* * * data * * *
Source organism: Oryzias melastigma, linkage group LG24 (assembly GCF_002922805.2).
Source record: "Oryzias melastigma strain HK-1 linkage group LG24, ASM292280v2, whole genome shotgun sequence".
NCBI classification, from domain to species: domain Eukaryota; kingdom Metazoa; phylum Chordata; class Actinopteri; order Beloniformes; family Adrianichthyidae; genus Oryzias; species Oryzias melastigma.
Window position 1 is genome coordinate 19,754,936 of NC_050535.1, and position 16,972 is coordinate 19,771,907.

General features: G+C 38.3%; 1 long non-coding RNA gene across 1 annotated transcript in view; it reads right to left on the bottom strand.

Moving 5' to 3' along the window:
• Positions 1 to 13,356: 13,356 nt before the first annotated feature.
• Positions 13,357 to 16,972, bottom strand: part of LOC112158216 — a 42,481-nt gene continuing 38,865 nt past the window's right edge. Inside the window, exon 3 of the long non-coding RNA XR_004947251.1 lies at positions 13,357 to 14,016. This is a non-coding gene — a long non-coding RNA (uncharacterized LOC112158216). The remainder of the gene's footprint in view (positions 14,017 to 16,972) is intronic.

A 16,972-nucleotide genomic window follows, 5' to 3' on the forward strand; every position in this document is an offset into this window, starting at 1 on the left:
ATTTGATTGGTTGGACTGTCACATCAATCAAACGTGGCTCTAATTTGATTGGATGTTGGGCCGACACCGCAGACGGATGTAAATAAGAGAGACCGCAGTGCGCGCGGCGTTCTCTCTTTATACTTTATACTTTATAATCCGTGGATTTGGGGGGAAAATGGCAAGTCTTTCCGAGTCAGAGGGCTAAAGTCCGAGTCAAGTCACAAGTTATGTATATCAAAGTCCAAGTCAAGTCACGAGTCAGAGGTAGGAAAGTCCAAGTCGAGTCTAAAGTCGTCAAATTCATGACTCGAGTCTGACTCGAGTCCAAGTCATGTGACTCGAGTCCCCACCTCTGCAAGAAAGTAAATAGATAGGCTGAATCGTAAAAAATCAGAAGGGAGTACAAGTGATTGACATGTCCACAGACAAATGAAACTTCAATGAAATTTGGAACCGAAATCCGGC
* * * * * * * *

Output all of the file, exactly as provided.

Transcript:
Source organism: Oryzias melastigma, linkage group LG24 (assembly GCF_002922805.2).
Source record: "Oryzias melastigma strain HK-1 linkage group LG24, ASM292280v2, whole genome shotgun sequence".
NCBI classification, from domain to species: domain Eukaryota; kingdom Metazoa; phylum Chordata; class Actinopteri; order Beloniformes; family Adrianichthyidae; genus Oryzias; species Oryzias melastigma.
Window position 1 is genome coordinate 19,754,936 of NC_050535.1, and position 16,972 is coordinate 19,771,907.

General features: G+C 38.3%; 1 long non-coding RNA gene across 1 annotated transcript in view; it reads right to left on the bottom strand.

Moving 5' to 3' along the window:
• Positions 1 to 13,356: 13,356 nt before the first annotated feature.
• Positions 13,357 to 16,972, bottom strand: part of LOC112158216 — a 42,481-nt gene continuing 38,865 nt past the window's right edge. Inside the window, exon 3 of the long non-coding RNA XR_004947251.1 lies at positions 13,357 to 14,016. This is a non-coding gene — a long non-coding RNA (uncharacterized LOC112158216). The remainder of the gene's footprint in view (positions 14,017 to 16,972) is intronic.

A 16,972-nucleotide genomic window follows, 5' to 3' on the forward strand; every position in this document is an offset into this window, starting at 1 on the left:
ATTTGATTGGTTGGACTGTCACATCAATCAAACGTGGCTCTAATTTGATTGGATGTTGGGCCGACACCGCAGACGGATGTAAATAAGAGAGACCGCAGTGCGCGCGGCGTTCTCTCTTTATACTTTATACTTTATAATCCGTGGATTTGGGGGGAAAATGGCAAGTCTTTCCGAGTCAGAGGGCTAAAGTCCGAGTCAAGTCACAAGTTATGTATATCAAAGTCCAAGTCAAGTCACGAGTCAGAGGTAGGAAAGTCCAAGTCGAGTCTAAAGTCGTCAAATTCATGACTCGAGTCTGACTCGAGTCCAAGTCATGTGACTCGAGTCCCCACCTCTGCAAGAAAGTAAATAGATAGGCTGAATCGTAAAAAATCAGAAGGGAGTACAAGTGATTGACATGTCCACAGACAAATGAAACTTCAATGAAATTTGGAACCGAAATCCGGC